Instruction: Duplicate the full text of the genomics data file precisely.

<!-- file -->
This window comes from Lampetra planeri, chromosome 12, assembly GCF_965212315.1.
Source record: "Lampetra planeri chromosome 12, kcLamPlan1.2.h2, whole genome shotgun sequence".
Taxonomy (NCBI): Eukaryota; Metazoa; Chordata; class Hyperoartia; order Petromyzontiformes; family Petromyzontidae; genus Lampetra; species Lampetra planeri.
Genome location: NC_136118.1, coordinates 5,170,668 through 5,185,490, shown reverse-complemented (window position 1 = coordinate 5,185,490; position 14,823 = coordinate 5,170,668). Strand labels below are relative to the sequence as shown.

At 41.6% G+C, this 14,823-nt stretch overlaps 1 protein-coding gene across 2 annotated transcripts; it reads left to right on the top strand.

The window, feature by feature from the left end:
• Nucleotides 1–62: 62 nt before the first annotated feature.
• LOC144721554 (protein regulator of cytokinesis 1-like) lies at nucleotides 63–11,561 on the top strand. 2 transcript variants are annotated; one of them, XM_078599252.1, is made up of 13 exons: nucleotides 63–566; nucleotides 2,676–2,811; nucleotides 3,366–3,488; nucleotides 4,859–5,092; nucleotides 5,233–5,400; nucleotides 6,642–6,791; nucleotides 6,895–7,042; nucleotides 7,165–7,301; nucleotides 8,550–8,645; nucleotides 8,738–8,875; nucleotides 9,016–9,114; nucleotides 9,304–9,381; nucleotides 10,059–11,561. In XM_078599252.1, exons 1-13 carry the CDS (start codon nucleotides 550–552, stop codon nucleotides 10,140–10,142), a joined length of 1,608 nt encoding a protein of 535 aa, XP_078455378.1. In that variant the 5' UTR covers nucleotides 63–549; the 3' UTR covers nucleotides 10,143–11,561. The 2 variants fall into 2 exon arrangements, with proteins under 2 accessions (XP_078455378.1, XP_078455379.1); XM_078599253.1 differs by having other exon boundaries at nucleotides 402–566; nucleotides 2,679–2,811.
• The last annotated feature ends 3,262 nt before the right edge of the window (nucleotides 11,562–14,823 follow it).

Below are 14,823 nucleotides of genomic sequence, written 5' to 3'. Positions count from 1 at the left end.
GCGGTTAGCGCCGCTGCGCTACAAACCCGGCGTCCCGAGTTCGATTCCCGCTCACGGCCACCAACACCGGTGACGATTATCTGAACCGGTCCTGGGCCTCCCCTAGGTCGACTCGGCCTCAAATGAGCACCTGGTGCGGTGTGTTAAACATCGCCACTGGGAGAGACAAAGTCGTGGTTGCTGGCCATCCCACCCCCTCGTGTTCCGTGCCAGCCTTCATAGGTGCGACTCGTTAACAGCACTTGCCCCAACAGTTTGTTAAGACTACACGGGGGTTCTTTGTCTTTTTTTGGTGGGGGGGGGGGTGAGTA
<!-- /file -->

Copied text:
This window comes from Lampetra planeri, chromosome 12, assembly GCF_965212315.1.
Source record: "Lampetra planeri chromosome 12, kcLamPlan1.2.h2, whole genome shotgun sequence".
Taxonomy (NCBI): Eukaryota; Metazoa; Chordata; class Hyperoartia; order Petromyzontiformes; family Petromyzontidae; genus Lampetra; species Lampetra planeri.
Genome location: NC_136118.1, coordinates 5,170,668 through 5,185,490, shown reverse-complemented (window position 1 = coordinate 5,185,490; position 14,823 = coordinate 5,170,668). Strand labels below are relative to the sequence as shown.

At 41.6% G+C, this 14,823-nt stretch overlaps 1 protein-coding gene across 2 annotated transcripts; it reads left to right on the top strand.

The window, feature by feature from the left end:
• Nucleotides 1–62: 62 nt before the first annotated feature.
• LOC144721554 (protein regulator of cytokinesis 1-like) lies at nucleotides 63–11,561 on the top strand. 2 transcript variants are annotated; one of them, XM_078599252.1, is made up of 13 exons: nucleotides 63–566; nucleotides 2,676–2,811; nucleotides 3,366–3,488; nucleotides 4,859–5,092; nucleotides 5,233–5,400; nucleotides 6,642–6,791; nucleotides 6,895–7,042; nucleotides 7,165–7,301; nucleotides 8,550–8,645; nucleotides 8,738–8,875; nucleotides 9,016–9,114; nucleotides 9,304–9,381; nucleotides 10,059–11,561. In XM_078599252.1, exons 1-13 carry the CDS (start codon nucleotides 550–552, stop codon nucleotides 10,140–10,142), a joined length of 1,608 nt encoding a protein of 535 aa, XP_078455378.1. In that variant the 5' UTR covers nucleotides 63–549; the 3' UTR covers nucleotides 10,143–11,561. The 2 variants fall into 2 exon arrangements, with proteins under 2 accessions (XP_078455378.1, XP_078455379.1); XM_078599253.1 differs by having other exon boundaries at nucleotides 402–566; nucleotides 2,679–2,811.
• The last annotated feature ends 3,262 nt before the right edge of the window (nucleotides 11,562–14,823 follow it).

Below are 14,823 nucleotides of genomic sequence, written 5' to 3'. Positions count from 1 at the left end.
GCGGTTAGCGCCGCTGCGCTACAAACCCGGCGTCCCGAGTTCGATTCCCGCTCACGGCCACCAACACCGGTGACGATTATCTGAACCGGTCCTGGGCCTCCCCTAGGTCGACTCGGCCTCAAATGAGCACCTGGTGCGGTGTGTTAAACATCGCCACTGGGAGAGACAAAGTCGTGGTTGCTGGCCATCCCACCCCCTCGTGTTCCGTGCCAGCCTTCATAGGTGCGACTCGTTAACAGCACTTGCCCCAACAGTTTGTTAAGACTACACGGGGGTTCTTTGTCTTTTTTTGGTGGGGGGGGGGGTGAGTA